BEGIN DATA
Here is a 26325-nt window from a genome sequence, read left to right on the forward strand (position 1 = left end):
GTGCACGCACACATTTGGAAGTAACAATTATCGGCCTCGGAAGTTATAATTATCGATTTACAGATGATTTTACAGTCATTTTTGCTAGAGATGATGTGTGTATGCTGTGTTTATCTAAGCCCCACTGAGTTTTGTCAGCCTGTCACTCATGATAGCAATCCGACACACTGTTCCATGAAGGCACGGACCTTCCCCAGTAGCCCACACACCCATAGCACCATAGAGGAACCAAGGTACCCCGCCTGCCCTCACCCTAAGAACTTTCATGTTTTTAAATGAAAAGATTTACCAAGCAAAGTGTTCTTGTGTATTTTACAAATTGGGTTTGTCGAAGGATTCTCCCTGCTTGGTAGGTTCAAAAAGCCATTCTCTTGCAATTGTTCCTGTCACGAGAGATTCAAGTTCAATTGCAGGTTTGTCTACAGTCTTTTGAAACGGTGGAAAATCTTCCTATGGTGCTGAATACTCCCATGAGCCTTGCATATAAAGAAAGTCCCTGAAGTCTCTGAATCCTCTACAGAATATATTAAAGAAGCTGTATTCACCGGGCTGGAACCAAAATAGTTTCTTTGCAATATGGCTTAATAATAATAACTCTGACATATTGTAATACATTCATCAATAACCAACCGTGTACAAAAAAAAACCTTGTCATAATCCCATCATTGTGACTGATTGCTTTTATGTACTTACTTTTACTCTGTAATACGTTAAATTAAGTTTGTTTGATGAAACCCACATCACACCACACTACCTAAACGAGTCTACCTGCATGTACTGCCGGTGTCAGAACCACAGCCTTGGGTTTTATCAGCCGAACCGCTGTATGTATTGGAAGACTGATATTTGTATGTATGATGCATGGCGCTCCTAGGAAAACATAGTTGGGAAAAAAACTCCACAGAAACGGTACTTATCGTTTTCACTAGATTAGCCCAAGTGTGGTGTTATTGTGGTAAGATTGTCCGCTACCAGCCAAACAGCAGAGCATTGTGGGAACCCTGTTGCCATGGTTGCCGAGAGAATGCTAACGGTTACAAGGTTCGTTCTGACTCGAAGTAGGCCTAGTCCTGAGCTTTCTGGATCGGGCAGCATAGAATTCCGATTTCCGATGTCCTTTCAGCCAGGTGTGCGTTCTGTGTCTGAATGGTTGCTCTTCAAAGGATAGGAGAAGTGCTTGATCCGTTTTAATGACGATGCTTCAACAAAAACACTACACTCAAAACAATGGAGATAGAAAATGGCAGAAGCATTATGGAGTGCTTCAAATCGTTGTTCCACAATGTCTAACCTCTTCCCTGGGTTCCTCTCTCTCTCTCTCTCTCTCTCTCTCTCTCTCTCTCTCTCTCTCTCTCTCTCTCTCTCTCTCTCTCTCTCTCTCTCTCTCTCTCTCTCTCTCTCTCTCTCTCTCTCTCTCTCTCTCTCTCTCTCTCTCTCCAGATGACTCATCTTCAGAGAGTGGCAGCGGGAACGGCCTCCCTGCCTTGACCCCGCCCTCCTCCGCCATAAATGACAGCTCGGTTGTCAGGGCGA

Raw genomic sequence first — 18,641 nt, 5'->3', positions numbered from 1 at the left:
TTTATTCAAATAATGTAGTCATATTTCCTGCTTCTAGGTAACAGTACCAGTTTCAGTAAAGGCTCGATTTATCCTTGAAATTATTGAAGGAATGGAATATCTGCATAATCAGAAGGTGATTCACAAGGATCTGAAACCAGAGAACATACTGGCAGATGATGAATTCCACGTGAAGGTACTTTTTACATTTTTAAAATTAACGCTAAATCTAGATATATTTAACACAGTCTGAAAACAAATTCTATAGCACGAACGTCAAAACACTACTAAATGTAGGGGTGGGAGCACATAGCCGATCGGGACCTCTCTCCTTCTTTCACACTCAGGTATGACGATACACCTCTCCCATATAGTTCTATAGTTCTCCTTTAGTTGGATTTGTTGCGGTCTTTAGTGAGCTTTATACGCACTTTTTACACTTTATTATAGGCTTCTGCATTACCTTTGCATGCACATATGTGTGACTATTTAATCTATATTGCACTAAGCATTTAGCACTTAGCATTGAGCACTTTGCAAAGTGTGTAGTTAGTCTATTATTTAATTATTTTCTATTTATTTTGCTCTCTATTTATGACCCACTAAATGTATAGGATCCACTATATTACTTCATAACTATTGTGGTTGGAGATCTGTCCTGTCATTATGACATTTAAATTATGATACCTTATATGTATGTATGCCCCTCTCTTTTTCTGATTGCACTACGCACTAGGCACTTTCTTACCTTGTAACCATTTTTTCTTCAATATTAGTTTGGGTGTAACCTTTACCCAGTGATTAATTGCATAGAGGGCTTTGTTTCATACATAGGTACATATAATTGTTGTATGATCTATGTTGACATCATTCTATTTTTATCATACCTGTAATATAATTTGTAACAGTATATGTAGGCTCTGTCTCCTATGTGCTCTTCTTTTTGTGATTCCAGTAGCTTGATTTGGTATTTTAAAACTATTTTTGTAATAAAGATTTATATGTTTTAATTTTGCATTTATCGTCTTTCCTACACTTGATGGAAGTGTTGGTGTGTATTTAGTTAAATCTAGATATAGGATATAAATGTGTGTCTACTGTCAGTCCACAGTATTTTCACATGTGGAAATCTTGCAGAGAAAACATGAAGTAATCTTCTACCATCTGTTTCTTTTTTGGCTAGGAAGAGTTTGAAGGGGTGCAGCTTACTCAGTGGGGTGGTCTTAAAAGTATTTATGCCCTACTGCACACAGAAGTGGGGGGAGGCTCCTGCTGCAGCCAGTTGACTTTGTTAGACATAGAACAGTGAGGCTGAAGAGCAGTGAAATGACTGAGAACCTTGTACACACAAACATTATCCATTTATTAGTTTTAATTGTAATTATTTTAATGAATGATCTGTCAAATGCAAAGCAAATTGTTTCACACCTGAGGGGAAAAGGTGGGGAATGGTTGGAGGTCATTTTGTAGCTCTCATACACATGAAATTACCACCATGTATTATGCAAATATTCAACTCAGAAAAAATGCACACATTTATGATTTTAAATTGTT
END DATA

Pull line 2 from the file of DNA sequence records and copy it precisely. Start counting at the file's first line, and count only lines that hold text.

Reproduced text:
GTGCACGCACACATTTGGAAGTAACAATTATCGGCCTCGGAAGTTATAATTATCGATTTACAGATGATTTTACAGTCATTTTTGCTAGAGATGATGTGTGTATGCTGTGTTTATCTAAGCCCCACTGAGTTTTGTCAGCCTGTCACTCATGATAGCAATCCGACACACTGTTCCATGAAGGCACGGACCTTCCCCAGTAGCCCACACACCCATAGCACCATAGAGGAACCAAGGTACCCCGCCTGCCCTCACCCTAAGAACTTTCATGTTTTTAAATGAAAAGATTTACCAAGCAAAGTGTTCTTGTGTATTTTACAAATTGGGTTTGTCGAAGGATTCTCCCTGCTTGGTAGGTTCAAAAAGCCATTCTCTTGCAATTGTTCCTGTCACGAGAGATTCAAGTTCAATTGCAGGTTTGTCTACAGTCTTTTGAAACGGTGGAAAATCTTCCTATGGTGCTGAATACTCCCATGAGCCTTGCATATAAAGAAAGTCCCTGAAGTCTCTGAATCCTCTACAGAATATATTAAAGAAGCTGTATTCACCGGGCTGGAACCAAAATAGTTTCTTTGCAATATGGCTTAATAATAATAACTCTGACATATTGTAATACATTCATCAATAACCAACCGTGTACAAAAAAAAACCTTGTCATAATCCCATCATTGTGACTGATTGCTTTTATGTACTTACTTTTACTCTGTAATACGTTAAATTAAGTTTGTTTGATGAAACCCACATCACACCACACTACCTAAACGAGTCTACCTGCATGTACTGCCGGTGTCAGAACCACAGCCTTGGGTTTTATCAGCCGAACCGCTGTATGTATTGGAAGACTGATATTTGTATGTATGATGCATGGCGCTCCTAGGAAAACATAGTTGGGAAAAAAACTCCACAGAAACGGTACTTATCGTTTTCACTAGATTAGCCCAAGTGTGGTGTTATTGTGGTAAGATTGTCCGCTACCAGCCAAACAGCAGAGCATTGTGGGAACCCTGTTGCCATGGTTGCCGAGAGAATGCTAACGGTTACAAGGTTCGTTCTGACTCGAAGTAGGCCTAGTCCTGAGCTTTCTGGATCGGGCAGCATAGAATTCCGATTTCCGATGTCCTTTCAGCCAGGTGTGCGTTCTGTGTCTGAATGGTTGCTCTTCAAAGGATAGGAGAAGTGCTTGATCCGTTTTAATGACGATGCTTCAACAAAAACACTACACTCAAAACAATGGAGATAGAAAATGGCAGAAGCATTATGGAGTGCTTCAAATCGTTGTTCCACAATGTCTAACCTCTTCCCTGGGTTCCTCTCTCTCTCTCTCTCTCTCTCTCTCTCTCTCTCTCTCTCTCTCTCTCTCTCTCTCTCTCTCTCTCTCTCTCTCTCTCTCTCTCTCTCTCTCTCTCTCTCTCTCTCTCTCTCTCTCTCTCTCTCTCTCTCCAGATGACTCATCTTCAGAGAGTGGCAGCGGGAACGGCCTCCCTGCCTTGACCCCGCCCTCCTCCGCCATAAATGACAGCTCGGTTGTCAGGGCGA